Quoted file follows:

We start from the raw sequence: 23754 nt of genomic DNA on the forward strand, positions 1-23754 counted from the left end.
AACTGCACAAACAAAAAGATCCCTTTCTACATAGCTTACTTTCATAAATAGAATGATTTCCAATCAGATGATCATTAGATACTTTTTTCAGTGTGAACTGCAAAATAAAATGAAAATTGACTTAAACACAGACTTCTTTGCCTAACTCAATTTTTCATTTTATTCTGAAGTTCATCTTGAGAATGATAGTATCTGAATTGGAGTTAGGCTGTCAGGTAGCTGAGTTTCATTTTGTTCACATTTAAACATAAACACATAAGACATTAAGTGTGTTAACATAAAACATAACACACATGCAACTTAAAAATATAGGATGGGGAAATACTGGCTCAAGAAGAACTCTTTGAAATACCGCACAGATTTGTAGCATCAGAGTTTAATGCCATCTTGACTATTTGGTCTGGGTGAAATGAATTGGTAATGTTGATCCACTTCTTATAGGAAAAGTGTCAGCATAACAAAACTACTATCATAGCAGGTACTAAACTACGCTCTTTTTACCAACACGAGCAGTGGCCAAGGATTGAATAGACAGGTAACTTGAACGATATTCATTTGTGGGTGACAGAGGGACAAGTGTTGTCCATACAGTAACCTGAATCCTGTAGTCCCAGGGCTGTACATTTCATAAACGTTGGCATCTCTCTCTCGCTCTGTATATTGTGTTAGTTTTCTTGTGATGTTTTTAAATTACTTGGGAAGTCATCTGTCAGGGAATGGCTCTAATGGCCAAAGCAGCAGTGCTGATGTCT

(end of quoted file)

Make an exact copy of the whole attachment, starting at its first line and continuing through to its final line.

We start from the raw sequence: 23754 nt of genomic DNA on the forward strand, positions 1-23754 counted from the left end.
AACTGCACAAACAAAAAGATCCCTTTCTACATAGCTTACTTTCATAAATAGAATGATTTCCAATCAGATGATCATTAGATACTTTTTTCAGTGTGAACTGCAAAATAAAATGAAAATTGACTTAAACACAGACTTCTTTGCCTAACTCAATTTTTCATTTTATTCTGAAGTTCATCTTGAGAATGATAGTATCTGAATTGGAGTTAGGCTGTCAGGTAGCTGAGTTTCATTTTGTTCACATTTAAACATAAACACATAAGACATTAAGTGTGTTAACATAAAACATAACACACATGCAACTTAAAAATATAGGATGGGGAAATACTGGCTCAAGAAGAACTCTTTGAAATACCGCACAGATTTGTAGCATCAGAGTTTAATGCCATCTTGACTATTTGGTCTGGGTGAAATGAATTGGTAATGTTGATCCACTTCTTATAGGAAAAGTGTCAGCATAACAAAACTACTATCATAGCAGGTACTAAACTACGCTCTTTTTACCAACACGAGCAGTGGCCAAGGATTGAATAGACAGGTAACTTGAACGATATTCATTTGTGGGTGACAGAGGGACAAGTGTTGTCCATACAGTAACCTGAATCCTGTAGTCCCAGGGCTGTACATTTCATAAACGTTGGCATCTCTCTCTCGCTCTGTATATTGTGTTAGTTTTCTTGTGATGTTTTTAAATTACTTGGGAAGTCATCTGTCAGGGAATGGCTCTAATGGCCAAAGCAGCAGTGCTGATGTCT